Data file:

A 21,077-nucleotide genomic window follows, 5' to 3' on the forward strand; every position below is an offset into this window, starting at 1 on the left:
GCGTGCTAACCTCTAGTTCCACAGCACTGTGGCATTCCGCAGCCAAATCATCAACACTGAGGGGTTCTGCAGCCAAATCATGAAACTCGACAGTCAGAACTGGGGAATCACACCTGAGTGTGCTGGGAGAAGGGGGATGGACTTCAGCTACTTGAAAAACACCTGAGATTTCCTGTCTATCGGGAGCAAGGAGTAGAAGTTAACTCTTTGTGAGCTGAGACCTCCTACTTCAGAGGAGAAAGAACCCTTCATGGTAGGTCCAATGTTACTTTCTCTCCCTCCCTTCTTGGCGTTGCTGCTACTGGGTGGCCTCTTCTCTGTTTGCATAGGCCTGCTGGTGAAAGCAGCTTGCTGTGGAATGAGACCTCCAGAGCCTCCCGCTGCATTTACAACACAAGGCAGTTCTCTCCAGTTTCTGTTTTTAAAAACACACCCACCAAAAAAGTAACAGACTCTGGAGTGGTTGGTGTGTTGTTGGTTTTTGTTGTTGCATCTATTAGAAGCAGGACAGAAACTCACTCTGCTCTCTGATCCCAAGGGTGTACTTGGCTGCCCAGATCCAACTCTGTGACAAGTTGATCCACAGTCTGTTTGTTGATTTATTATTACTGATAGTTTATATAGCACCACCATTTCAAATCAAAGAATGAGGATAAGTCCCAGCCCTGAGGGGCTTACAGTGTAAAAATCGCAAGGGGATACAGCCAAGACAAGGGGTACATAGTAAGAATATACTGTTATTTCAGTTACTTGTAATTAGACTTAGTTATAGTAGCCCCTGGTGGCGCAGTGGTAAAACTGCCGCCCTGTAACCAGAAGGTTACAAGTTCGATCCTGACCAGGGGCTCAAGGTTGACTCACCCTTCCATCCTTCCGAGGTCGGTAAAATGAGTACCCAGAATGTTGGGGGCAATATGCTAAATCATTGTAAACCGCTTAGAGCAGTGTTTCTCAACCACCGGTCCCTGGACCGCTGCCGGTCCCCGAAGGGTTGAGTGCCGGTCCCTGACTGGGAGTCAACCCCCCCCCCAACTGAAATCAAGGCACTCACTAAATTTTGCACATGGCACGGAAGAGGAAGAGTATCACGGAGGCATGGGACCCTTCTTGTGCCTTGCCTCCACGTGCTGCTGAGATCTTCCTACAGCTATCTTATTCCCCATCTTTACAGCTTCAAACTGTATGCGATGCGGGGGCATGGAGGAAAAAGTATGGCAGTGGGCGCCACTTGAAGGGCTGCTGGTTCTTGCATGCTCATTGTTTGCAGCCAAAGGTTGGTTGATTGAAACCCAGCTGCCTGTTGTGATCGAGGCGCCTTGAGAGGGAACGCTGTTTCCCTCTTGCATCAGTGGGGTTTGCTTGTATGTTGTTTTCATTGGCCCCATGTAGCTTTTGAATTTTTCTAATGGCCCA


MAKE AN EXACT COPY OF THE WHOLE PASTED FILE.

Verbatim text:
A 21,077-nucleotide genomic window follows, 5' to 3' on the forward strand; every position below is an offset into this window, starting at 1 on the left:
GCGTGCTAACCTCTAGTTCCACAGCACTGTGGCATTCCGCAGCCAAATCATCAACACTGAGGGGTTCTGCAGCCAAATCATGAAACTCGACAGTCAGAACTGGGGAATCACACCTGAGTGTGCTGGGAGAAGGGGGATGGACTTCAGCTACTTGAAAAACACCTGAGATTTCCTGTCTATCGGGAGCAAGGAGTAGAAGTTAACTCTTTGTGAGCTGAGACCTCCTACTTCAGAGGAGAAAGAACCCTTCATGGTAGGTCCAATGTTACTTTCTCTCCCTCCCTTCTTGGCGTTGCTGCTACTGGGTGGCCTCTTCTCTGTTTGCATAGGCCTGCTGGTGAAAGCAGCTTGCTGTGGAATGAGACCTCCAGAGCCTCCCGCTGCATTTACAACACAAGGCAGTTCTCTCCAGTTTCTGTTTTTAAAAACACACCCACCAAAAAAGTAACAGACTCTGGAGTGGTTGGTGTGTTGTTGGTTTTTGTTGTTGCATCTATTAGAAGCAGGACAGAAACTCACTCTGCTCTCTGATCCCAAGGGTGTACTTGGCTGCCCAGATCCAACTCTGTGACAAGTTGATCCACAGTCTGTTTGTTGATTTATTATTACTGATAGTTTATATAGCACCACCATTTCAAATCAAAGAATGAGGATAAGTCCCAGCCCTGAGGGGCTTACAGTGTAAAAATCGCAAGGGGATACAGCCAAGACAAGGGGTACATAGTAAGAATATACTGTTATTTCAGTTACTTGTAATTAGACTTAGTTATAGTAGCCCCTGGTGGCGCAGTGGTAAAACTGCCGCCCTGTAACCAGAAGGTTACAAGTTCGATCCTGACCAGGGGCTCAAGGTTGACTCACCCTTCCATCCTTCCGAGGTCGGTAAAATGAGTACCCAGAATGTTGGGGGCAATATGCTAAATCATTGTAAACCGCTTAGAGCAGTGTTTCTCAACCACCGGTCCCTGGACCGCTGCCGGTCCCCGAAGGGTTGAGTGCCGGTCCCTGACTGGGAGTCAACCCCCCCCCCAACTGAAATCAAGGCACTCACTAAATTTTGCACATGGCACGGAAGAGGAAGAGTATCACGGAGGCATGGGACCCTTCTTGTGCCTTGCCTCCACGTGCTGCTGAGATCTTCCTACAGCTATCTTATTCCCCATCTTTACAGCTTCAAACTGTATGCGATGCGGGGGCATGGAGGAAAAAGTATGGCAGTGGGCGCCACTTGAAGGGCTGCTGGTTCTTGCATGCTCATTGTTTGCAGCCAAAGGTTGGTTGATTGAAACCCAGCTGCCTGTTGTGATCGAGGCGCCTTGAGAGGGAACGCTGTTTCCCTCTTGCATCAGTGGGGTTTGCTTGTATGTTGTTTTCATTGGCCCCATGTAGCTTTTGAATTTTTCTAATGGCCCA